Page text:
True, the 70-30 vote featured more dissent than has ever been the case before for an appointment to the position of Fed Chairman, but the fact that the Senate would even contemplate renewing the appointment of a man who — his alleged financial acumen and economic scholarship notwithstanding — was blindsided by the worst financial and economic crisis in 70 years, bespeaks of the cronyism and tolerance for ineptitude that permeate Capitol Hill.
For Ben Bernanke, scholar of the Great Depression extraordinaire, was caught as flatfooted as everybody else when the real estate bubble burst and financial titans were brought to their knees overnight. Nor was this all; instead of allowing the long-overdue correction to run its course, Bernanke promptly applied all his creativity to expanding the money supply and reinflating the bubble. Commented Republican Senator Jim Bunning of Kentucky — the only senator to vote against Mr. Bernanke’s confirmation back in 2005, “I knew that he [Bernanke] would continue the legacy of Alan Greenspan, and I was right.” As Senator Jeff Merkley (D-Oregon) scathingly put it, the Fed “helped set the fire that destroyed our economy.”
This time around, Bernanke found the going a little more difficult, thanks in no small measure to the relentless campaign against the Federal Reserve and its policies led by Congressman Ron Paul (R.-Texas). From the beginning of Bernanke’s tenure, Congressman Paul has cast the central banking eminence grise in an unfavorable light in periodic public grillings on Capitol Hill, insisting that the Fed’s longtime policy of manipulating (i.e., expanding) the money supply was bound to have catastrophic consequences. In the long run, Congressman Paul repeatedly warned the poker-faced Fed Chairman, the consequences of decades of easy-money policymaking would wreck our economy. Artificially low interest rates and the credit bubbles they encourage lead over time to misallocation of capital and, finally, a crackup boom and excruciating correction. When the evil day that Congressman Paul and a few others had been warning of finally arrived, Ben Bernanke did the only thing he knew how to do: more of the same.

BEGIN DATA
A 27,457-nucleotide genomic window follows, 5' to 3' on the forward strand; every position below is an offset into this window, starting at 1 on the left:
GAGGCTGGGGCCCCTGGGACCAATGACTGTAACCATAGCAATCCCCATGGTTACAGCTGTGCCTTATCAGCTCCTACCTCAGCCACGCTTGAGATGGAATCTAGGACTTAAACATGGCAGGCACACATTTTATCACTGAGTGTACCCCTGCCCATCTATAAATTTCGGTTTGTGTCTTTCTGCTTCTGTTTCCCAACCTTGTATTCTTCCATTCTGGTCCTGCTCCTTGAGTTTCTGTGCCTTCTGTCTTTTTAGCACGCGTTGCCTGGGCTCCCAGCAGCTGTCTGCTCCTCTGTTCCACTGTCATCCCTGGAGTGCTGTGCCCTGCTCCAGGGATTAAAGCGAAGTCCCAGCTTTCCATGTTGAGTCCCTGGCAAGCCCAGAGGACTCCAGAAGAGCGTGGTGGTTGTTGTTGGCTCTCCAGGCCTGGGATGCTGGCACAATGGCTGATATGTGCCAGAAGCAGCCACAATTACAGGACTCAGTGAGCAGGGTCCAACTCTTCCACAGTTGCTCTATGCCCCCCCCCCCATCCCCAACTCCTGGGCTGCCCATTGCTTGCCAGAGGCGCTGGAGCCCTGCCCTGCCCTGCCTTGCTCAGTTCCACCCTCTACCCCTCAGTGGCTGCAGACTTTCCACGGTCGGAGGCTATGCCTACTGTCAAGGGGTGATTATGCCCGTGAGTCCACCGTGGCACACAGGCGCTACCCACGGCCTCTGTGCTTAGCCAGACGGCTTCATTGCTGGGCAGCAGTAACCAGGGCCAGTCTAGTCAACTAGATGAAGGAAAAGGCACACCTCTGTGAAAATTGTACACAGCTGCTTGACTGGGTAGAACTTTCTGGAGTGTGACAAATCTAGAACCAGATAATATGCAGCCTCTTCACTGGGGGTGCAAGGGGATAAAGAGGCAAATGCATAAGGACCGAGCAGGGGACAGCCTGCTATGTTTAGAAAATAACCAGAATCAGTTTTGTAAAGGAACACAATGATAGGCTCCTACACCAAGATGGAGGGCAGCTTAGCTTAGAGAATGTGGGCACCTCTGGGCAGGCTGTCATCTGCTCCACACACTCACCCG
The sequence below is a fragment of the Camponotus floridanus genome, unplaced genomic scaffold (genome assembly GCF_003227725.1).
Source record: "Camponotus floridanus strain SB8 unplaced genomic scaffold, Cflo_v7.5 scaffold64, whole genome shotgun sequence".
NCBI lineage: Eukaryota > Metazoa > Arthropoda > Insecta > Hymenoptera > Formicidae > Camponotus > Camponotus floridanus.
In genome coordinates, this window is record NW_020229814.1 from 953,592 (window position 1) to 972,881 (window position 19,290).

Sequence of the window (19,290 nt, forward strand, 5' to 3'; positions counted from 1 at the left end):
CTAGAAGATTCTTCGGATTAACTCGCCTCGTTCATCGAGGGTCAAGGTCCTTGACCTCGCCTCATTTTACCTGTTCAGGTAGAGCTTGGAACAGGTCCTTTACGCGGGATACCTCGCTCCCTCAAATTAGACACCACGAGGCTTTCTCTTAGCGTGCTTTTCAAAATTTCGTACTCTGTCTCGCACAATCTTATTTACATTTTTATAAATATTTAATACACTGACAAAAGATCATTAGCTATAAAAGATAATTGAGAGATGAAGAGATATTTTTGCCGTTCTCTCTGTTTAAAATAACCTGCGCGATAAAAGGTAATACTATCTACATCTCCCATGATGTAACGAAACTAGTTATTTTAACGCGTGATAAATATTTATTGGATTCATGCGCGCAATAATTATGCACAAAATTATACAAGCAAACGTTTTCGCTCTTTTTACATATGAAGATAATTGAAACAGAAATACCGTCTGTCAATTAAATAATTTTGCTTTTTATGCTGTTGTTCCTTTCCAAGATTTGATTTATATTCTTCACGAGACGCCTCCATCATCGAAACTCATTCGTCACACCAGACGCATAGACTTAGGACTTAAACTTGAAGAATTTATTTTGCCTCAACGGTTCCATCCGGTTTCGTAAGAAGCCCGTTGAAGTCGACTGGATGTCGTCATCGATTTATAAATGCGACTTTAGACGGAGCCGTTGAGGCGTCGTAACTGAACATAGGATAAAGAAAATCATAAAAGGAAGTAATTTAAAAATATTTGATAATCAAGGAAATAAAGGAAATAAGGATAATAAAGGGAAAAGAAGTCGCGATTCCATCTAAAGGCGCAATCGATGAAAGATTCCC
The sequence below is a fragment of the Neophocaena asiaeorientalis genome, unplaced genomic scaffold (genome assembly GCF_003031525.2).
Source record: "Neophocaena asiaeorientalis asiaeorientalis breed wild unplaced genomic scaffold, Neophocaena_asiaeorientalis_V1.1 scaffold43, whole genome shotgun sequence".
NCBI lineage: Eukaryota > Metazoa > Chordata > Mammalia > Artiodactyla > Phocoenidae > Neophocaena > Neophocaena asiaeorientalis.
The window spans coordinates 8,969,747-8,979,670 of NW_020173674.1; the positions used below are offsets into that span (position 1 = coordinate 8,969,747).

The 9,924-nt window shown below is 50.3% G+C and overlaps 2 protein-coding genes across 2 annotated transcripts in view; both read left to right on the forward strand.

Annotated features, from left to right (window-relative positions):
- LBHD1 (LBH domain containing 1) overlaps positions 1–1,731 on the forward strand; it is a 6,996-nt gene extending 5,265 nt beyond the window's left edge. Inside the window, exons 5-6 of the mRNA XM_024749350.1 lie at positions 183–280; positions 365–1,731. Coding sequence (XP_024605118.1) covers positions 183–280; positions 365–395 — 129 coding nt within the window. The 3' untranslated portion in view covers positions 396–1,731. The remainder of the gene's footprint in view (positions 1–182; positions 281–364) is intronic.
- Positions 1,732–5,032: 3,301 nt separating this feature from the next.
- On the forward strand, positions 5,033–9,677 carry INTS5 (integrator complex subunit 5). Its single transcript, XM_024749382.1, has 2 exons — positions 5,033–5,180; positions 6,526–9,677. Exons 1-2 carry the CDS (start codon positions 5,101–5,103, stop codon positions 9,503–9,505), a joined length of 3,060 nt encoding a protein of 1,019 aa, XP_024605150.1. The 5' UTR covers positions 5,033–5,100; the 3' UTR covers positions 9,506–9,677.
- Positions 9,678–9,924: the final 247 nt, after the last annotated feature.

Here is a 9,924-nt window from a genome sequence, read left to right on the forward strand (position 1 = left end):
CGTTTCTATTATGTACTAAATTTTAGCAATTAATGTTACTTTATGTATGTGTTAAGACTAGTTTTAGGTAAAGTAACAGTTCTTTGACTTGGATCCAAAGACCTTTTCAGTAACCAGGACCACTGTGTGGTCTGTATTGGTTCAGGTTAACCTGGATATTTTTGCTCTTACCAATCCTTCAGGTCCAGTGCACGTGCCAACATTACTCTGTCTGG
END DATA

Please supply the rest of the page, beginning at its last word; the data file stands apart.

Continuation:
Much of the opposition to Bernanke in this week’s confirmation was not founded on sound economics, however. Just as strident were Senators opining that the Fed had not done enough in terms of managing the money supply and overseeing the operations of private mega-financial corporations. Said Alabama Senator Richard Shelby, “considerable economic devastation occurred as a result of Chairman Bernanke’s loose monetary policy and weak regulatory oversight. If we don’t hold Chairman Bernanke accountable, what precedent are we setting for future regulators?” Given that Bernanke has, as Senator Judd Gregg (R-N.H.) put it, “allowed the Fed to become the lender of the nation,” and pushed aggressively for a more direct Fed role in the oversight and regulation of the financial sector, Senator Shelby’s concerns are absurd. In point of fact, the Fed has far too much power already; giving it additional regulatory competence will only compound the economic mess and set the dials for worse crises down the road.
Of course, any private-sector CEO with Bernanke’s track record would have been shown the door long ago. The free market has a way of punishing those who fail to interpret and anticipate economic events and whose choices lead to losses instead of profits. In a just world, the nerdy Bernanke would be politely but firmly sent back to the halls of Princeton, where he could theorize without doing further violence to the finances of modern Western Civilization. But instead, in a vote that ultimately surprised nobody, America’s über-money manager was given a new tenure, ensuring that his reign of error will continue another four years.
Photo of Ben Bernanke: AP Images